Opa! Authenticity shines at Athena Greek Taverna

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The Yianni's Pikilia Platter with a Greek salad and tirokafteri, whipped feta cheese with hot roasted peppers, at Athena Greek Taverna. (photo by Lauren Barber)

Outside the living rooms of Greek families and the occasional music professor, there’s only one place you’ll hear the sharp, metallic sound of the bouzouki, a string instrument in the same family as the mandolin and the lute, on a given Tuesday night: Athena Greek Taverna, where the letters of the moniker glow royal blue against an all-white façade on Stratford Road.

The family-owned restaurant serves authentic Greek cuisine with English translations and descriptions printed in an extensive menu, including classics such as pastitsio, a macaroni and ground-beef dish topped with béchamel sauce, and a substantial list of Greek wines.

Indoors, brown paper is laid atop the blue-and-white checkered tablecloths and serene paintings of Peloponnesian sunsets and olive-oil bottles line the walls. A mirror covering a side wall creates a sense of openness. It’s casual, clean and a little rustic, making it a great lunch spot.

I advise pairing a pita sandwich with a crisp salad or one of two traditional soups: Avgolemono, which is made with chicken and rice then finished with whipped egg and lemon, and fasolada, a tomato-based white bean vegetable soup.

The complementary bread is just fine dipped in a classic oil, vinegar and black pepper combination, but using its wonderful crust to pull apart melty saganaki (fried cheese) will set your soul free. The owners import this unique cheese from Greece, douse it in brandy and set it aflame tableside. Frequent patrons know to exclaim, “Opa!” when another table’s order is served up.

While the saganaki stands out, the list of hot and cold appetizers rivals the length of the entrée menu. You’ll find everything from the spanakopita and tzatziki many will recognize to octapodi skaras, char-grilled octopus in a vinaigrette dressing, smooth whipped caviar, giant lima beans with fresh herbs and spices and delicious tirokafteri, whipped feta cheese with hot roasted peppers. It comes with eight triangles of pita, but I found myself using the spreadable dish to garnish other foods at the table, too.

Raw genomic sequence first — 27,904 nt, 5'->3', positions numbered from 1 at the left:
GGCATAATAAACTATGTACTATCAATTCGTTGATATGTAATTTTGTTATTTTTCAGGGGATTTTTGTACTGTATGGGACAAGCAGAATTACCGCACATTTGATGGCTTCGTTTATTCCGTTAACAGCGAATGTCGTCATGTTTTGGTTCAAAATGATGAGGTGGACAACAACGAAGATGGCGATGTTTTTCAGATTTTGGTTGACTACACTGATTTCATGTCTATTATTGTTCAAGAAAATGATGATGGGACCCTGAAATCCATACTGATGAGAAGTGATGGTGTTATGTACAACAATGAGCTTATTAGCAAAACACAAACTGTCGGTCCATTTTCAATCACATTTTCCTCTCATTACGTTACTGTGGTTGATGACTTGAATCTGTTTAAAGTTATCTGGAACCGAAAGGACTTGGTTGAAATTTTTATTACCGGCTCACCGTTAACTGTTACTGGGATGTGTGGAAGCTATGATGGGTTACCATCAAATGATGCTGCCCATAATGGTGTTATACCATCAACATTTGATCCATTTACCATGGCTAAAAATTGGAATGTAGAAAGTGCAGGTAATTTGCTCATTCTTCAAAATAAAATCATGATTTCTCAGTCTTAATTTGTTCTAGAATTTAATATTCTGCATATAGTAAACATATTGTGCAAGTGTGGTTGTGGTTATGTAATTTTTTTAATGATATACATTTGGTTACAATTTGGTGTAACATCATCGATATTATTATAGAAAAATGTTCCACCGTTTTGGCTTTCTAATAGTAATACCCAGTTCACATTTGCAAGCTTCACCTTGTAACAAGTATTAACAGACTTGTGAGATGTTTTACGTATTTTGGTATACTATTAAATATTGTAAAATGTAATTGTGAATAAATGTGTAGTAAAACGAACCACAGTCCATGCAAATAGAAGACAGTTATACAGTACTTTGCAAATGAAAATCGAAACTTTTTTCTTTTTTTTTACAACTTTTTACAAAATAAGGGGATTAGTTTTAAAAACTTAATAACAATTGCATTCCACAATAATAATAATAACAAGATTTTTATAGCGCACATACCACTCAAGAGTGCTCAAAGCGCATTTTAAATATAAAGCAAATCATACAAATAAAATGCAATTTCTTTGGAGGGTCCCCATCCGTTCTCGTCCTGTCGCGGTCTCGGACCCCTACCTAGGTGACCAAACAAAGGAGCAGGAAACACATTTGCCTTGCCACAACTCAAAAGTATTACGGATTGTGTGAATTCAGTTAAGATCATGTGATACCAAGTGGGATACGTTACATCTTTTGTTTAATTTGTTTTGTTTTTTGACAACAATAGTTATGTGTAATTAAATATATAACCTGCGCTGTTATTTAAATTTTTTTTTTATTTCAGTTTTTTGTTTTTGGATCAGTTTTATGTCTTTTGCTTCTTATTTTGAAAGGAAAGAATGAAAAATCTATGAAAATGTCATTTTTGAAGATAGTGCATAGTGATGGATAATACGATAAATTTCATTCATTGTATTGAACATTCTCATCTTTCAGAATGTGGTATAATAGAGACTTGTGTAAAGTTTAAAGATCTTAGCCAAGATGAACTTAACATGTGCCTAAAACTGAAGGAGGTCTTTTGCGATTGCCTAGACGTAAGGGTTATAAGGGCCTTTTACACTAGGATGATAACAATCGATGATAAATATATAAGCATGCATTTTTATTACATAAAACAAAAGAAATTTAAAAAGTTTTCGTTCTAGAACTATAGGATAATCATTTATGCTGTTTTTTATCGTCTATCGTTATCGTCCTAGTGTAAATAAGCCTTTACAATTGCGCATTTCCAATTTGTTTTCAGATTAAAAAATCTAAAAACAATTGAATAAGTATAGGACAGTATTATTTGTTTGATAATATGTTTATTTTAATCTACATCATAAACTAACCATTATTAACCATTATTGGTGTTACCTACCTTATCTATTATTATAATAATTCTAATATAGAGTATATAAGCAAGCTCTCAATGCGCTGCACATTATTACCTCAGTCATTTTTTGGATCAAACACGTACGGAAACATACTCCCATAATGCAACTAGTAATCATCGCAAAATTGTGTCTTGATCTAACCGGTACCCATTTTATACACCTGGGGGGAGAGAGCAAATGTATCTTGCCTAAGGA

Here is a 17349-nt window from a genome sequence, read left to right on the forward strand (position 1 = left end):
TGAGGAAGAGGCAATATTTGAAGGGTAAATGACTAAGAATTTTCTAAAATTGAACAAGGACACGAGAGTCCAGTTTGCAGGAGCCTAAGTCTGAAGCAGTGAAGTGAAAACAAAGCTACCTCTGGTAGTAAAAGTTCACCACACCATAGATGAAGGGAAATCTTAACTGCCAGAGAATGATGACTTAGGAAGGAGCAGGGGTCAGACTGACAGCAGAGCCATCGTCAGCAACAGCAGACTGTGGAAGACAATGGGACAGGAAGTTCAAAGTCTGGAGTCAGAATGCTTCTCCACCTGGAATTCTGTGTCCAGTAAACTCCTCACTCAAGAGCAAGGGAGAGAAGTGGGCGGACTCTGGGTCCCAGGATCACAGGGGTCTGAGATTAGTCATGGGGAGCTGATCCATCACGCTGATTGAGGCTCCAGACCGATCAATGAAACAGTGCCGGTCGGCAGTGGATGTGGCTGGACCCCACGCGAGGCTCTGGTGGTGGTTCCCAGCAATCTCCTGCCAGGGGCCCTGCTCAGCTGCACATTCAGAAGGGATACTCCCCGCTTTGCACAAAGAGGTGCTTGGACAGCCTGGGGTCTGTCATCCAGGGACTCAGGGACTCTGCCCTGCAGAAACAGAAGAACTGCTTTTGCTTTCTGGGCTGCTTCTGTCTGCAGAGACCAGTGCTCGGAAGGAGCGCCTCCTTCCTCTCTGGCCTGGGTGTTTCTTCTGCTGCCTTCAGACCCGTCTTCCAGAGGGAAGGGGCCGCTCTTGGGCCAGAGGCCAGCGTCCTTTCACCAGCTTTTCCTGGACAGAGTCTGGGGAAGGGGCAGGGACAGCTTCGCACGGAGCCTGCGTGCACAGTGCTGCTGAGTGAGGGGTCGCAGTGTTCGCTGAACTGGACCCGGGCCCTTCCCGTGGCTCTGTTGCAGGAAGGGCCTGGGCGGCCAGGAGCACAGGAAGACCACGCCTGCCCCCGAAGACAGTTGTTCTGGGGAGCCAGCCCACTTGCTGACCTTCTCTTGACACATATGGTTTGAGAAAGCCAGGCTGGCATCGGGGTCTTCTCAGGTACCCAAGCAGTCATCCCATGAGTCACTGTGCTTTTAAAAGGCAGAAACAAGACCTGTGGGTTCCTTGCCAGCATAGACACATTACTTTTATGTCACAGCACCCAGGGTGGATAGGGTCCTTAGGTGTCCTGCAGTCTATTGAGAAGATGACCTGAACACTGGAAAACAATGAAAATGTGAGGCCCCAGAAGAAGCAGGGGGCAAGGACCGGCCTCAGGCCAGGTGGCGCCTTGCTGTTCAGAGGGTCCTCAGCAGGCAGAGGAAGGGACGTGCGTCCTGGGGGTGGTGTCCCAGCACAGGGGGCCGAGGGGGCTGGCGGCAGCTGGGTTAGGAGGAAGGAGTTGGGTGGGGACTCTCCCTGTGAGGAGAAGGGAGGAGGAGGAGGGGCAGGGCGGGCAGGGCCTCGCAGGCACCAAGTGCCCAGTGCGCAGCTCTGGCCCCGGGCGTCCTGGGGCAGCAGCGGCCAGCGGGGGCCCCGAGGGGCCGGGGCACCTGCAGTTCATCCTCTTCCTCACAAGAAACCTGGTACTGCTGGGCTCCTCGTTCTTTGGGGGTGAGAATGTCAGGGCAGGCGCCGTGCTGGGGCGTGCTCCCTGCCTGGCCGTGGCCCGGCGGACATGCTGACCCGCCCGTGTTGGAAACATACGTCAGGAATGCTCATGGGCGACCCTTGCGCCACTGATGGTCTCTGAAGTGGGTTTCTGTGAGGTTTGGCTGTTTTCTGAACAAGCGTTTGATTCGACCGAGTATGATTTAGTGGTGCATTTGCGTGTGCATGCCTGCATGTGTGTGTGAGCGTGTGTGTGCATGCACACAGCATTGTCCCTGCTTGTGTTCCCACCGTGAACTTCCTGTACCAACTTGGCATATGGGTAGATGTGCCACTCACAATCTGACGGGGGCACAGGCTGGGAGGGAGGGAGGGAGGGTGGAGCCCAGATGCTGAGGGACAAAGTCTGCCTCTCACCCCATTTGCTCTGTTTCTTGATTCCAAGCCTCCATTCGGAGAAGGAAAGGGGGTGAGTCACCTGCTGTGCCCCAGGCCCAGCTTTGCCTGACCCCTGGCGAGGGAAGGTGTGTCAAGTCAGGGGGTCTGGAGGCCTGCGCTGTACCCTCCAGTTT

Learn more at athenagreektaverna.net and visit at 680 S. Stratford Road (W-S).

Aside from skewers, one cost-effective way to satisfy a table of meat-eaters is Yianni’s Pikilia Platter which is meant to serve four people, and despite some doubts, we found that the meat alone might serve five. In the heap of assorted meat, you’ll find grilled chicken breast, gyro meat, pork and lamb chops on the bone and homemade Greek-style sausage containing coriander, fennel and oregano all atop romaine with red onion, scattered parsley and lemon wedges. In general, the seasonings are mild and earthy, and the grilled flavor comes through nicely without the meat becoming blackened. This is true for the chicken in particular, which is moist and tender. It quickly became a favorite at our table.

The platter comes with green beans cooked down in a tomato base, rice, unique lemon potatoes and one of the best Greek salads I’ve ever had. It’s simple, freshly tossed and luckily accompanies all of Athena’s entrées. Notably, though, the platter leaves out Athena’s seafood options, which include salmon, shrimp, octopus and squid. During my dinner trip, I overheard a man tell a friend that he visits Athena almost every week to eat the char-grilled octopus when it’s available — make of that what you will, but devoted regulars are most often a positive sign.

If, somehow, you have room to spare, order up some Greek coffee and baklava or a sweet (or savory) crepe. I should note that Athena’s makes ice cream in-house and plants delectable, globular éclairs at the bottom of their chocolate pudding. Even if you don’t set aside some of your entrée for later in order to accommodate these treats, the generous portions almost guarantee leftovers. And it feels like more than a restaurant piling onto a platter; it feels like taking home a plate from festivities at an old friend’s house, like carrying home a little reminder of love from their kitchen to yours.

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